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Study: T belt-tightening would hurt health

Pedestrians entered the Central Square MBTA station.
Pedestrians entered the Central Square MBTA station.Josh Reynolds for The Boston Globe

Proposals to cut MBTA service and raise fares could cost Boston area commuters hundreds of millions of additional dollars and produce potentially dire health consequences, according to a report being released Tuesday by a regional planning group.

The 20-page report from the Metropolitan Area Planning Council found that proposed fare increases and service cuts to plug the T’s $161 million deficit would result in a surge of cars on the road, increasing pollution, crashes, and obesity, among other harsh impacts on residents’ quality of life.

“Decisions that we make about land use and transportation have a direct impact on how healthy our society is,’’ said Marc Draisen, executive director of the Metropolitan Area Planning Council, which provides planning assistance on land use and transportation issues to cities and towns throughout the region.


The report, conducted with researchers at the Harvard School of Public Health and the Boston University School of Public Health, estimated costs in additional traffic, fuel, hospital visits, and emissions at between $272 million and $386 million, depending on how much the T raises fares and cuts services.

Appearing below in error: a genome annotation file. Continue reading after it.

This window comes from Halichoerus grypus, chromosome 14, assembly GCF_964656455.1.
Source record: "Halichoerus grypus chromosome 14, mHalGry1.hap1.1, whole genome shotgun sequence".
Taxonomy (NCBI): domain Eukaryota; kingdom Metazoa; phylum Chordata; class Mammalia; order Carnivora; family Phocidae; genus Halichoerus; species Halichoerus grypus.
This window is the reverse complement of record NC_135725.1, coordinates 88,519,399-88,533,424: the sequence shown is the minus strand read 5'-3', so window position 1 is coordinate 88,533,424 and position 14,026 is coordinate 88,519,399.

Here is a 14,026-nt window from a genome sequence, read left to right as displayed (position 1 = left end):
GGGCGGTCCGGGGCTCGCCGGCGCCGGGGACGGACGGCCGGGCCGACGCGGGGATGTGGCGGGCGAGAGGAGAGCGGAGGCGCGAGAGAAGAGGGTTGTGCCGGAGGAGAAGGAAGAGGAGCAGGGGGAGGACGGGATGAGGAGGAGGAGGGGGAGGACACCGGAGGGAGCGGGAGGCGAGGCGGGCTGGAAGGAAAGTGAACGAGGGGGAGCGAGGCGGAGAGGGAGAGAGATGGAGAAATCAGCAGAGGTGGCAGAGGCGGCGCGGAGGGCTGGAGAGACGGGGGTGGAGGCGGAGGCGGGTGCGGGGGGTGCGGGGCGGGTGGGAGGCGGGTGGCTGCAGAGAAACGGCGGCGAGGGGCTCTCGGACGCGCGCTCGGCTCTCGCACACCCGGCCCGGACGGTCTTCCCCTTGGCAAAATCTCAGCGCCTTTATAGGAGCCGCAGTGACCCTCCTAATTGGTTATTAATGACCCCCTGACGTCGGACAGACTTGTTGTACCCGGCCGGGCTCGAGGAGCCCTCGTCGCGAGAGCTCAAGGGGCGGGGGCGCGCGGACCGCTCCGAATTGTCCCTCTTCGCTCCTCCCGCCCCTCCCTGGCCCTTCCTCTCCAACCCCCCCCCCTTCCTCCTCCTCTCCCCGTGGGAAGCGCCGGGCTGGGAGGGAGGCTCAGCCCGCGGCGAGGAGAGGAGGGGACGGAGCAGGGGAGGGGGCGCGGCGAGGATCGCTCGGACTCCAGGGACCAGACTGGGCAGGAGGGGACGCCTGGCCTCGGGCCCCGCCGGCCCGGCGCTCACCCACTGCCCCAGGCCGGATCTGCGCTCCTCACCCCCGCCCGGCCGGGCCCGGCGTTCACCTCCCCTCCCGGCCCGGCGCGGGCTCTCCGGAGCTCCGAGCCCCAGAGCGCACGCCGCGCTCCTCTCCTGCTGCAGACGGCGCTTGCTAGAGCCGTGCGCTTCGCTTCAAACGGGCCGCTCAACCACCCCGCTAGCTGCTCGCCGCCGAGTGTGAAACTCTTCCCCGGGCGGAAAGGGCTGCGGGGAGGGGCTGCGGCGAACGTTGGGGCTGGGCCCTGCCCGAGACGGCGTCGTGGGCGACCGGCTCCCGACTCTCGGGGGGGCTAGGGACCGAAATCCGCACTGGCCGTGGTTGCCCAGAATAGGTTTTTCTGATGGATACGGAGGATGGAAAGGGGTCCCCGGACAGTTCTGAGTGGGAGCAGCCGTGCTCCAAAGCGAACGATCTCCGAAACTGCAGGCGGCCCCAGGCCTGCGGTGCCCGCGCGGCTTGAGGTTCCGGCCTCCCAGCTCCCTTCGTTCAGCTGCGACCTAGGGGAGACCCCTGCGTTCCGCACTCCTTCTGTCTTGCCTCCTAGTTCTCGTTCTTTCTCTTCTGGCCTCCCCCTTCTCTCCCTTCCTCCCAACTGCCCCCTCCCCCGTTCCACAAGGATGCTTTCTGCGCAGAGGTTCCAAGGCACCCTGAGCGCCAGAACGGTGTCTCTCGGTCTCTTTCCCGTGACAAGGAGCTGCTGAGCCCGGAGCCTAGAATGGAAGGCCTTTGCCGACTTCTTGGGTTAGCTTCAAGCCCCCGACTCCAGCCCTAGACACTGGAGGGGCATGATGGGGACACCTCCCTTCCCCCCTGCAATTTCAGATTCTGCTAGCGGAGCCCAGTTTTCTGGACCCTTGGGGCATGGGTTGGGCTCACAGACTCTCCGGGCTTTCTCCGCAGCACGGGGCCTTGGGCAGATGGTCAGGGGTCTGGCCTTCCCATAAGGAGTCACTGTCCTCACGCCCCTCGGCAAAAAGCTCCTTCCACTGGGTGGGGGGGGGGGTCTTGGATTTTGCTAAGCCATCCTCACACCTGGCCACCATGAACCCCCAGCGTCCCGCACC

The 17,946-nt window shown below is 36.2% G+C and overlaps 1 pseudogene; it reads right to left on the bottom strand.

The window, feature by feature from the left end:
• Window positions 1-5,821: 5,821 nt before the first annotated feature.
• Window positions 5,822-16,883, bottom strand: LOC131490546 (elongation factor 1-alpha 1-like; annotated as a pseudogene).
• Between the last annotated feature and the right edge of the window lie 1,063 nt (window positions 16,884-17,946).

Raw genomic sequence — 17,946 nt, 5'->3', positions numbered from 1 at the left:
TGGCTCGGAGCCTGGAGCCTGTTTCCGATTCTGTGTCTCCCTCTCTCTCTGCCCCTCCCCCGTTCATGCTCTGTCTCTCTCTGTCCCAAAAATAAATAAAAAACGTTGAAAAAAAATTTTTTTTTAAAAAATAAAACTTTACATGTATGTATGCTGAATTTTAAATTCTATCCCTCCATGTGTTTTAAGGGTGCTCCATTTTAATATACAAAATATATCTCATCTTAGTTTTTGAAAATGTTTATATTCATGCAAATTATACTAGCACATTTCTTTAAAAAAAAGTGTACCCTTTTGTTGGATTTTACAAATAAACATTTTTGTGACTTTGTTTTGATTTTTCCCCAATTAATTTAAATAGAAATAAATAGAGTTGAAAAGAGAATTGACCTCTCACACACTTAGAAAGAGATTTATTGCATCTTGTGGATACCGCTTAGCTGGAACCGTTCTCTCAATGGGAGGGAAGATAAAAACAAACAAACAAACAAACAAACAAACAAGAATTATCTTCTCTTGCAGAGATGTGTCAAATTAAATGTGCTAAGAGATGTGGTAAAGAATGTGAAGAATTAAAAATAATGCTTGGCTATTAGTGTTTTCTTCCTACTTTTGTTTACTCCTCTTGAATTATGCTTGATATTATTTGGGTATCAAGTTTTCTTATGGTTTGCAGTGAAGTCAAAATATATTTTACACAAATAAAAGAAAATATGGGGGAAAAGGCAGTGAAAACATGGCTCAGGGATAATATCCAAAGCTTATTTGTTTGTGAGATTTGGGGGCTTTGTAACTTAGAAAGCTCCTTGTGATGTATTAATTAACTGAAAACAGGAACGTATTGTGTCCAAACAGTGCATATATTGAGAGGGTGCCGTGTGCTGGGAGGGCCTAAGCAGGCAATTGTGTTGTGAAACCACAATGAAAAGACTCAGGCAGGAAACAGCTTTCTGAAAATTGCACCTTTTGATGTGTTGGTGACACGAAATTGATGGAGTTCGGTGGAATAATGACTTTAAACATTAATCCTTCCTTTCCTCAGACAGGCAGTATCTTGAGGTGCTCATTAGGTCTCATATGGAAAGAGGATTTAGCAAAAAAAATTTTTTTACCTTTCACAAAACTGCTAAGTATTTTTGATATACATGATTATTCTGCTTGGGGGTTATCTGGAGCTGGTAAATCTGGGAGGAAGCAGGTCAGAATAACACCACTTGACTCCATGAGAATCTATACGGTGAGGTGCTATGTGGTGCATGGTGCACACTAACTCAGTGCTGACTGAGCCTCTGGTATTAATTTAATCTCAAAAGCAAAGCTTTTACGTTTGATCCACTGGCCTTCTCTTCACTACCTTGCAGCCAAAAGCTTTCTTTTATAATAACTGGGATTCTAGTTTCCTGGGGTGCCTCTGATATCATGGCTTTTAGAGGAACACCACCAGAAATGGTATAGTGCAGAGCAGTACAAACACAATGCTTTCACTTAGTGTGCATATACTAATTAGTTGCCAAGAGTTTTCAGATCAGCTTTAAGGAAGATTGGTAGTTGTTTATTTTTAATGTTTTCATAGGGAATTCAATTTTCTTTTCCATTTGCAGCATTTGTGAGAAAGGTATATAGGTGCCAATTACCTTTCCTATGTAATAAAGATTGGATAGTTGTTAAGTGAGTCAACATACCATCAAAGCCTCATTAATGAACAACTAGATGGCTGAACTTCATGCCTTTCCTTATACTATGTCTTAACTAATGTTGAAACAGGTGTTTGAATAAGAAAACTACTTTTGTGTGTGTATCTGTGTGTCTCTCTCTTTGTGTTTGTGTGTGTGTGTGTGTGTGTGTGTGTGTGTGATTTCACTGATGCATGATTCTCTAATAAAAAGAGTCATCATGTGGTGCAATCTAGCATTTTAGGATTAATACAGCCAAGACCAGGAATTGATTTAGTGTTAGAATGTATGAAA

The Massachusetts Bay Transportation Authority has proposed two scenarios that would raise most fares and monthly passes an average of 35 to 43 percent while also making deep cuts to service.

State planners have estimated the changes would discourage 34 million to 64 million transit trips a year.

T officials will decide what to do in coming weeks. The changes are scheduled to take effect on July 1.

The report, whose authors based their assessment on transportation models from the state’s Central Transportation Planning Staff and data from other scientific studies, estimates 10 to 15 people a year are likely to die as a result of the cuts in service.

“These are conservative estimates that only account for automobile accidents, the loss of routine physical activity performed by transit users to reach bus and T service each day, and the health effects of several well-studied air pollutants,’’ the authors wrote in the report.


Jonathan R. Davis, the T’s acting general manager, said he appreciated the report, noting that the authority is reluctant to make the cuts but has few other options.

T officials are required by law to balance their budget.

“It pretty much confirms the analysis that we did and some of the impacts that these proposals would have either on the environment, the economy, or people’s mobility options,’’ he said.

Monday night was the 31st and final public hearing on the proposed fare increases and service cuts. Davis said he has heard from thousands of riders over the past two months, nearly all of whom opposed the proposals.

“We’re working very hard to come up with a recommendation that could minimize the amount of the fare increase and service cuts that we would have to implement,’’ he said. “But we’re not there yet.’’

David Abel can be reached at dabel@globe.com. Follow him on Twitter @davabel.